“An unjust peace is better than a just war.” – Marcus Tullius Cicero
Buried in the archives of George Washington University are declassified documents presented to John F. Kennedy by the head of the chairmen of the Joint Chiefs of Staff in March of 1962, sixty years ago this month. The contents of these documents codenamed Operation Northwoods, detail a proposal for the United States government to dress up agitators as Cubans and then commit a series of terror attacks in Miami and Washington, D.C. as a pretext to justify war with the Castro regime in Cuba. Fortunately, President Kennedy rejected this proposal, and JCS chairman Lyman Lemnitzer was subsequently relieved of his post. Unfortunately, General Lemnitzer would go on to head up NATO for the U.S. throughout the duration of the Vietnam War.
Casus belli is a Latin term that, literally translated, means a case for war. Under the Just War Theory of St. Augustine, Christians subscribe to certain conditions that must be met to make a case for righteous warfare. Just War Theory largely permits warfare in defense of oneself or the defenseless, and those who make war are keenly aware of this. This is the reason why those who desire war must often shift public sentiment in their favor by enacting subversive schemes. This practice of creating a political or military action with the intention of blaming an opponent is known as a false flag or black flag event.
A recent black flag event that you may be aware of is the attack in Douma, Syria in 2018. In the waning days of the Syrian Civil War, Bashar Assad inexplicably gassed his own people with chemical weapons in the city of Douma. Within hours, anti-Assad forces were calling this an act of a maniacal dictator and demanding the removal of Assad from Damascus, the stated number-one priority should Hillary Clinton have been elected in 2016. The characterization of the Douma attack in the Western press made little sense. Assad is a physician by trade, so at least in that regard, he is not a stupid person. By the time this chemical attack happened, Assad had largely won the war. Gassing his own people only served to galvanize the international community against him and resultingly get bombed by the West.
The skepticism of the attack in Douma was largely shared by much of the international community. An independent review by the Organization for the Prohibition of Chemical Weapons found mixed results. They identified the presence of some chlorinating agents that may have been used in a chemical attack but stopped short of confirming that it had happened or assigning fault in whether or not chemical weapons were utilized. An investigation by Pulitzer Prize-winning journalist Seymour Hersh found that not only did Syria not use chemical weapons in Douma, but a Russian attack on ISIS forces was known by the West ahead of time, including shared flight paths and targets. The most likely scenario was a secondary leak or incendiary event following the Russian bombing, which was consequently used to escalate actions against the Syrian government.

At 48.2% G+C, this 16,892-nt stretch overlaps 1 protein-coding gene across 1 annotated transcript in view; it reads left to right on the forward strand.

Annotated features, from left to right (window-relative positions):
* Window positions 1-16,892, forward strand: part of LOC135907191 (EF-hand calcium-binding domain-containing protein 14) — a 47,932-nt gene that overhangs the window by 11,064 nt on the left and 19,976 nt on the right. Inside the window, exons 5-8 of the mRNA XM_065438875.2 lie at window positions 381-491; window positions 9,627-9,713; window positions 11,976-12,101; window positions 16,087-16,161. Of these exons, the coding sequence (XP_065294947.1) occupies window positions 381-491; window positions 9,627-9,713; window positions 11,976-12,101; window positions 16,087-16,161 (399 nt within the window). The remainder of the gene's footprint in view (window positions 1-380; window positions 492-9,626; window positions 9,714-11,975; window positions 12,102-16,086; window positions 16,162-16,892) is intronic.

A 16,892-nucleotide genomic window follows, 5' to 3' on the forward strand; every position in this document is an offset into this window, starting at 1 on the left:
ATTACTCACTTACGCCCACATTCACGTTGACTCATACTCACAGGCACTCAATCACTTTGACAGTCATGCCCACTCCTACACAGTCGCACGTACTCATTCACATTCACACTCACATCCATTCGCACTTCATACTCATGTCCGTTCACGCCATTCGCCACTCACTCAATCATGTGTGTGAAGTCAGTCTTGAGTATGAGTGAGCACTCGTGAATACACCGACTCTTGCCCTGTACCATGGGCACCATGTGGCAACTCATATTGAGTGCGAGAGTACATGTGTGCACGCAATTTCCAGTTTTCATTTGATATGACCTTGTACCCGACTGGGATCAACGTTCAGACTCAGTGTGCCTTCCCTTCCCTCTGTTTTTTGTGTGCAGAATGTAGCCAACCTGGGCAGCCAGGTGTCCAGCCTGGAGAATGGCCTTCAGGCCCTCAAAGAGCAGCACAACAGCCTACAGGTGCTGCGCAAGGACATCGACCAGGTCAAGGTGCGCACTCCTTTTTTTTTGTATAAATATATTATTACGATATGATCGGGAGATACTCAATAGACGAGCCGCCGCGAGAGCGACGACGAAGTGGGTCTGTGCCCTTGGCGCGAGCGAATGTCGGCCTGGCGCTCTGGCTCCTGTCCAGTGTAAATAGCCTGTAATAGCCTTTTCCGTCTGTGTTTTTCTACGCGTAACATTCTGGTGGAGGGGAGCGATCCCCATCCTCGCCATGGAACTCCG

In a recent U.S. Senate hearing regarding the state of Ukraine and the alleged presence of U.S.-funded biological weapons labs in the region, under-secretary of state Victoria Nuland confirmed to Sen. Marco Rubio the presence of biological research facilities in Ukraine. She spoke of the urgency required for Ukraine to secure biological specimens within and keep them out of the hands of Russian invaders. In the final line of questioning, Sen. Rubio primed the audience of this hearing by asking Mrs. Nuland, “If there is a biological or chemical attack in Ukraine, is there any doubt in your mind that 100% it would be the Russians behind it?” To this, Mrs. Nuland responded, “There is no doubt in my mind, Senator, and it is classic Russian technique to blame on the other guy what they’re planning to do themselves.”
Depending on which news source or government official you’re citing, these U.S.-funded biological research facilities do or do not exist. This is why it is troubling that an official like Mrs. Nuland, who famously aided the installation of the current regime in Ukraine following the color revolution of 2014, would partake in such a specific and bizarre line of questioning. From a purely strategic and resource perspective, Ukraine will lose its current war with Russia. The Ukrainians have no air force and no navy and are pleading daily with international forces to intervene on their behalf. Just this week, Ukrainian president Volodymyr Zelensky signaled his readiness to negotiate with the Kremlin. As in the case of Douma, there would be little strategic purpose for Russia to take action that would justify the intervention of NATO or other international forces in the region.
Perhaps at no point since the Cuban Missile Crisis has the world been more on edge regarding the potential for cataclysmic nuclear war. The existence of Operation Northwoods is irrefutable proof that some in power think so little of human life and so highly of war that they would instigate warfare under false pretenses to garner the support and the will of the public into violence against people who’ve done nothing to them.
It is because of this that patience and reason are indispensable virtues. In all things geopolitics, a reasonable response is cui bono, or who benefits? Prudence demands that we view geopolitics first through a lens of skepticism prior to taking action.